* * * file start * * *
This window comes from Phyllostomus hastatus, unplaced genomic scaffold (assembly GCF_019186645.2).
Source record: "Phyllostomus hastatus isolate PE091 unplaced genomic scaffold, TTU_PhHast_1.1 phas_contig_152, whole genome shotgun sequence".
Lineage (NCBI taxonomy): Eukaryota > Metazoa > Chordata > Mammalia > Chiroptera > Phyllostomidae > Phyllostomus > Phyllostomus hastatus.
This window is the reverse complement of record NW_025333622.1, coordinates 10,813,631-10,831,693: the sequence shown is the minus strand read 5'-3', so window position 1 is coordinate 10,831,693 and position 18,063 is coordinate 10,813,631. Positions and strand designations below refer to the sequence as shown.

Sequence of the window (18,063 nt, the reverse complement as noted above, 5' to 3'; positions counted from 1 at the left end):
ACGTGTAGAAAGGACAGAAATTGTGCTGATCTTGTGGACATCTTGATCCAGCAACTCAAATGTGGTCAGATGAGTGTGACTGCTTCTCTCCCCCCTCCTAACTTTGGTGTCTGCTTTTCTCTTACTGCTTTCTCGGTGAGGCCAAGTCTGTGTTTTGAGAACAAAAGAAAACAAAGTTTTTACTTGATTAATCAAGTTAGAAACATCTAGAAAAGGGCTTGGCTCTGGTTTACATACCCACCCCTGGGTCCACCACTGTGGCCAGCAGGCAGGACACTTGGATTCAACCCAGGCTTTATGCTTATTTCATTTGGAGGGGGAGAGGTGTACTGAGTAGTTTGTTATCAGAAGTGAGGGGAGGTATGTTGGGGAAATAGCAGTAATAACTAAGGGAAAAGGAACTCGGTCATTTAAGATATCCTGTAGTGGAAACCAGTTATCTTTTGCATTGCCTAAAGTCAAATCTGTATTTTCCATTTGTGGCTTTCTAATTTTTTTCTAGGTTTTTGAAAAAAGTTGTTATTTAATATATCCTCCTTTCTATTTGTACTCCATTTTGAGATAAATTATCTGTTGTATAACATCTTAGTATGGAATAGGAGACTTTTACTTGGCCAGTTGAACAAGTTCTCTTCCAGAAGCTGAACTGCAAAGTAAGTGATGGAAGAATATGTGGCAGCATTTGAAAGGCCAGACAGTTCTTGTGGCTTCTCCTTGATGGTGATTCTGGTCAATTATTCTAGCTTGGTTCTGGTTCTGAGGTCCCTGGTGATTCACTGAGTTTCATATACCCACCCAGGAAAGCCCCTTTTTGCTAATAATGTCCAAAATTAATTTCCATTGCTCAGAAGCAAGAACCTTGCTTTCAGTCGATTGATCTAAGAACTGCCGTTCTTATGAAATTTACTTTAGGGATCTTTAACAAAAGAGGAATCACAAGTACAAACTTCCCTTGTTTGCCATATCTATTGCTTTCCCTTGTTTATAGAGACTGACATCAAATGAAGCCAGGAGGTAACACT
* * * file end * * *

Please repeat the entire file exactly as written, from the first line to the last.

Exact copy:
This window comes from Phyllostomus hastatus, unplaced genomic scaffold (assembly GCF_019186645.2).
Source record: "Phyllostomus hastatus isolate PE091 unplaced genomic scaffold, TTU_PhHast_1.1 phas_contig_152, whole genome shotgun sequence".
Lineage (NCBI taxonomy): Eukaryota > Metazoa > Chordata > Mammalia > Chiroptera > Phyllostomidae > Phyllostomus > Phyllostomus hastatus.
This window is the reverse complement of record NW_025333622.1, coordinates 10,813,631-10,831,693: the sequence shown is the minus strand read 5'-3', so window position 1 is coordinate 10,831,693 and position 18,063 is coordinate 10,813,631. Positions and strand designations below refer to the sequence as shown.

Sequence of the window (18,063 nt, the reverse complement as noted above, 5' to 3'; positions counted from 1 at the left end):
ACGTGTAGAAAGGACAGAAATTGTGCTGATCTTGTGGACATCTTGATCCAGCAACTCAAATGTGGTCAGATGAGTGTGACTGCTTCTCTCCCCCCTCCTAACTTTGGTGTCTGCTTTTCTCTTACTGCTTTCTCGGTGAGGCCAAGTCTGTGTTTTGAGAACAAAAGAAAACAAAGTTTTTACTTGATTAATCAAGTTAGAAACATCTAGAAAAGGGCTTGGCTCTGGTTTACATACCCACCCCTGGGTCCACCACTGTGGCCAGCAGGCAGGACACTTGGATTCAACCCAGGCTTTATGCTTATTTCATTTGGAGGGGGAGAGGTGTACTGAGTAGTTTGTTATCAGAAGTGAGGGGAGGTATGTTGGGGAAATAGCAGTAATAACTAAGGGAAAAGGAACTCGGTCATTTAAGATATCCTGTAGTGGAAACCAGTTATCTTTTGCATTGCCTAAAGTCAAATCTGTATTTTCCATTTGTGGCTTTCTAATTTTTTTCTAGGTTTTTGAAAAAAGTTGTTATTTAATATATCCTCCTTTCTATTTGTACTCCATTTTGAGATAAATTATCTGTTGTATAACATCTTAGTATGGAATAGGAGACTTTTACTTGGCCAGTTGAACAAGTTCTCTTCCAGAAGCTGAACTGCAAAGTAAGTGATGGAAGAATATGTGGCAGCATTTGAAAGGCCAGACAGTTCTTGTGGCTTCTCCTTGATGGTGATTCTGGTCAATTATTCTAGCTTGGTTCTGGTTCTGAGGTCCCTGGTGATTCACTGAGTTTCATATACCCACCCAGGAAAGCCCCTTTTTGCTAATAATGTCCAAAATTAATTTCCATTGCTCAGAAGCAAGAACCTTGCTTTCAGTCGATTGATCTAAGAACTGCCGTTCTTATGAAATTTACTTTAGGGATCTTTAACAAAAGAGGAATCACAAGTACAAACTTCCCTTGTTTGCCATATCTATTGCTTTCCCTTGTTTATAGAGACTGACATCAAATGAAGCCAGGAGGTAACACT